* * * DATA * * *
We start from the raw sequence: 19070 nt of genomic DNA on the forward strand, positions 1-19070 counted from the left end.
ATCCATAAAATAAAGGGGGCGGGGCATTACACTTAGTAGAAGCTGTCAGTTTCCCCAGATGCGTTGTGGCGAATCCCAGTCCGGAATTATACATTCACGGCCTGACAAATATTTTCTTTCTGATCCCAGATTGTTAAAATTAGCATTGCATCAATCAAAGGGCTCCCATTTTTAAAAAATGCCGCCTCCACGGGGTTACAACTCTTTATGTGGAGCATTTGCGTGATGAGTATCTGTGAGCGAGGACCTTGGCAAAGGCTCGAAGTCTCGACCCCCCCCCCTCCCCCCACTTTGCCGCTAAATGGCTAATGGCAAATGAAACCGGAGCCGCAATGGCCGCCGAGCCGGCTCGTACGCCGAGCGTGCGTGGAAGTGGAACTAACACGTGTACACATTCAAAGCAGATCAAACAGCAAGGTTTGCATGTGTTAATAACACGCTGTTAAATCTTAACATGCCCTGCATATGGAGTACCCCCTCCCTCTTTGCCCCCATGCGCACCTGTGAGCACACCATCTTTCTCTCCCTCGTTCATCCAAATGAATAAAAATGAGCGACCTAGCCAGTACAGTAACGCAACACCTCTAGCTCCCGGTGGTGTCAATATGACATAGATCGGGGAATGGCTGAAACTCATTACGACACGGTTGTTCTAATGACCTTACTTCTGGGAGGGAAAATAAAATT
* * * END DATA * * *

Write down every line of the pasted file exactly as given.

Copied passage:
We start from the raw sequence: 19070 nt of genomic DNA on the forward strand, positions 1-19070 counted from the left end.
ATCCATAAAATAAAGGGGGCGGGGCATTACACTTAGTAGAAGCTGTCAGTTTCCCCAGATGCGTTGTGGCGAATCCCAGTCCGGAATTATACATTCACGGCCTGACAAATATTTTCTTTCTGATCCCAGATTGTTAAAATTAGCATTGCATCAATCAAAGGGCTCCCATTTTTAAAAAATGCCGCCTCCACGGGGTTACAACTCTTTATGTGGAGCATTTGCGTGATGAGTATCTGTGAGCGAGGACCTTGGCAAAGGCTCGAAGTCTCGACCCCCCCCCCTCCCCCCACTTTGCCGCTAAATGGCTAATGGCAAATGAAACCGGAGCCGCAATGGCCGCCGAGCCGGCTCGTACGCCGAGCGTGCGTGGAAGTGGAACTAACACGTGTACACATTCAAAGCAGATCAAACAGCAAGGTTTGCATGTGTTAATAACACGCTGTTAAATCTTAACATGCCCTGCATATGGAGTACCCCCTCCCTCTTTGCCCCCATGCGCACCTGTGAGCACACCATCTTTCTCTCCCTCGTTCATCCAAATGAATAAAAATGAGCGACCTAGCCAGTACAGTAACGCAACACCTCTAGCTCCCGGTGGTGTCAATATGACATAGATCGGGGAATGGCTGAAACTCATTACGACACGGTTGTTCTAATGACCTTACTTCTGGGAGGGAAAATAAAATT